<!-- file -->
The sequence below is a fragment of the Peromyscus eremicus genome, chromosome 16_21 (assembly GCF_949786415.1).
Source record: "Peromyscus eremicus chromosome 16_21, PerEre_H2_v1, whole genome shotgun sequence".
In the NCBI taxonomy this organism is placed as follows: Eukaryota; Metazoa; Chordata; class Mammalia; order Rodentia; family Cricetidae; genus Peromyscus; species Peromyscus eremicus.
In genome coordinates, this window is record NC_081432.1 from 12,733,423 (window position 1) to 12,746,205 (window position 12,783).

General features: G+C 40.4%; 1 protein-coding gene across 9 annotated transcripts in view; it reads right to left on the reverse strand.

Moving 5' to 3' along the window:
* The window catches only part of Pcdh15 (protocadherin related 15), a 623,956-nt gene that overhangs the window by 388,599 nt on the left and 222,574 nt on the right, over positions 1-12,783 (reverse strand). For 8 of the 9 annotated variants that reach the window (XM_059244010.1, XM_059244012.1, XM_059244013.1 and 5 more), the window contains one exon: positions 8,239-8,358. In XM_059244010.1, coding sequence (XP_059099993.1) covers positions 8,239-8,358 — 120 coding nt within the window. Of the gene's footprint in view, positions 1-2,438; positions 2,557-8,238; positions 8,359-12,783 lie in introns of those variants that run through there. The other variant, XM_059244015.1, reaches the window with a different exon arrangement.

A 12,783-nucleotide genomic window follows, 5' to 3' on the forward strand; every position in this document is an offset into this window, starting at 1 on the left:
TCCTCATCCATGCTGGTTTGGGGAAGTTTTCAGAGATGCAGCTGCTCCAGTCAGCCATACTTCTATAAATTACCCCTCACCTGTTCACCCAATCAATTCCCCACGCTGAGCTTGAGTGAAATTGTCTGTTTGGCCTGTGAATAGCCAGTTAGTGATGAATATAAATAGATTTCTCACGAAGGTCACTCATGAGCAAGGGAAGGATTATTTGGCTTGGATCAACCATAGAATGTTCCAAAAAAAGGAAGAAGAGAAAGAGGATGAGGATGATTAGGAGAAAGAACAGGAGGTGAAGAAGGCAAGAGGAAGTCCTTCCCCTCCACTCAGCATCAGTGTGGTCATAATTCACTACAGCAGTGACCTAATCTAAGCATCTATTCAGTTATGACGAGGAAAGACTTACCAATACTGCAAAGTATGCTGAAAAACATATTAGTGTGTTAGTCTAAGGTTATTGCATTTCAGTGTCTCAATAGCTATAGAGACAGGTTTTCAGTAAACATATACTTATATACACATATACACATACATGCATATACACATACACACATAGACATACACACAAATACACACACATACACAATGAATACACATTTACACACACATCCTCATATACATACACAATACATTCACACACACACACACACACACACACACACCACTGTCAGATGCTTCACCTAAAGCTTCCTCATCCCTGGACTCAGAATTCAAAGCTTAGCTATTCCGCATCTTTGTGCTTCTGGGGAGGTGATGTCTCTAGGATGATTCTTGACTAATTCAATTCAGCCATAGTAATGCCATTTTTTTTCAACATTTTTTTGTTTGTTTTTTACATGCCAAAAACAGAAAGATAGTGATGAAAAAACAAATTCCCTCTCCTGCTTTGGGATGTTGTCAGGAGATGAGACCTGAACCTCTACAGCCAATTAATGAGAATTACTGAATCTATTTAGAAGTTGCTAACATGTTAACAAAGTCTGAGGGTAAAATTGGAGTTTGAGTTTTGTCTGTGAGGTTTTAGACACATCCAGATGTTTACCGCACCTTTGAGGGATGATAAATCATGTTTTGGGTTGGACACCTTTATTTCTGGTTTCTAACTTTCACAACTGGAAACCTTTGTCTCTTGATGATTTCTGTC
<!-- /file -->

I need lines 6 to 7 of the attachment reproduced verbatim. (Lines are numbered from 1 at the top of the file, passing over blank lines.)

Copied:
Moving 5' to 3' along the window:
* The window catches only part of Pcdh15 (protocadherin related 15), a 623,956-nt gene that overhangs the window by 388,599 nt on the left and 222,574 nt on the right, over positions 1-12,783 (reverse strand). For 8 of the 9 annotated variants that reach the window (XM_059244010.1, XM_059244012.1, XM_059244013.1 and 5 more), the window contains one exon: positions 8,239-8,358. In XM_059244010.1, coding sequence (XP_059099993.1) covers positions 8,239-8,358 — 120 coding nt within the window. Of the gene's footprint in view, positions 1-2,438; positions 2,557-8,238; positions 8,359-12,783 lie in introns of those variants that run through there. The other variant, XM_059244015.1, reaches the window with a different exon arrangement.